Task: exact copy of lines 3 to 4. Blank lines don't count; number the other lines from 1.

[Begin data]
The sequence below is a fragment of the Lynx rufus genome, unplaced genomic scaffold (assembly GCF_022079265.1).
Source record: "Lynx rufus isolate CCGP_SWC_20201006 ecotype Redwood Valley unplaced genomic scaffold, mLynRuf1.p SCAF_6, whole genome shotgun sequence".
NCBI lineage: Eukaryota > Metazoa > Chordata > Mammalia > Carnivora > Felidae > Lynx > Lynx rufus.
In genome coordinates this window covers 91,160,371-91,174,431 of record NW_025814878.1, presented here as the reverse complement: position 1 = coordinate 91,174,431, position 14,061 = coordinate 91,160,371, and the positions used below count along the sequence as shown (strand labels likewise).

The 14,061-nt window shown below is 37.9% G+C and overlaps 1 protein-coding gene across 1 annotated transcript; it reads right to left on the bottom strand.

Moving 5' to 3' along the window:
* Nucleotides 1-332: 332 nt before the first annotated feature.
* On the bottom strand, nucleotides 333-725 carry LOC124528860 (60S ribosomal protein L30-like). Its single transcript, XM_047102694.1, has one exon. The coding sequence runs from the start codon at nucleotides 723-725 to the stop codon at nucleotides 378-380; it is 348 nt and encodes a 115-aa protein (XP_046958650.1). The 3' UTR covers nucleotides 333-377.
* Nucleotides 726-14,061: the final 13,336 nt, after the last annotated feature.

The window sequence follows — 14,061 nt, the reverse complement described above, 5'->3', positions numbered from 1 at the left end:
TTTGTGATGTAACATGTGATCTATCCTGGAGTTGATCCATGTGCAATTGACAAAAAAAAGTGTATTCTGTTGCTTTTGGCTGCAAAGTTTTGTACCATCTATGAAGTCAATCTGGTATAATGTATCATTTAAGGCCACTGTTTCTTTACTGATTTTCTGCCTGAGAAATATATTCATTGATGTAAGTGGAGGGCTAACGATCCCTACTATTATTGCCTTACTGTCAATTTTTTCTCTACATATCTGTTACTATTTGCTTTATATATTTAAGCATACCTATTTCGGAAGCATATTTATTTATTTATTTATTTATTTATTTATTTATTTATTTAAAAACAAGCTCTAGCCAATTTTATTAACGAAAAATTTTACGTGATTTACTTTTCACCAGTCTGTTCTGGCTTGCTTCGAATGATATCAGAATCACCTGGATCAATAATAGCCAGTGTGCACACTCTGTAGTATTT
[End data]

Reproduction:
NCBI lineage: Eukaryota > Metazoa > Chordata > Mammalia > Carnivora > Felidae > Lynx > Lynx rufus.
In genome coordinates this window covers 91,160,371-91,174,431 of record NW_025814878.1, presented here as the reverse complement: position 1 = coordinate 91,174,431, position 14,061 = coordinate 91,160,371, and the positions used below count along the sequence as shown (strand labels likewise).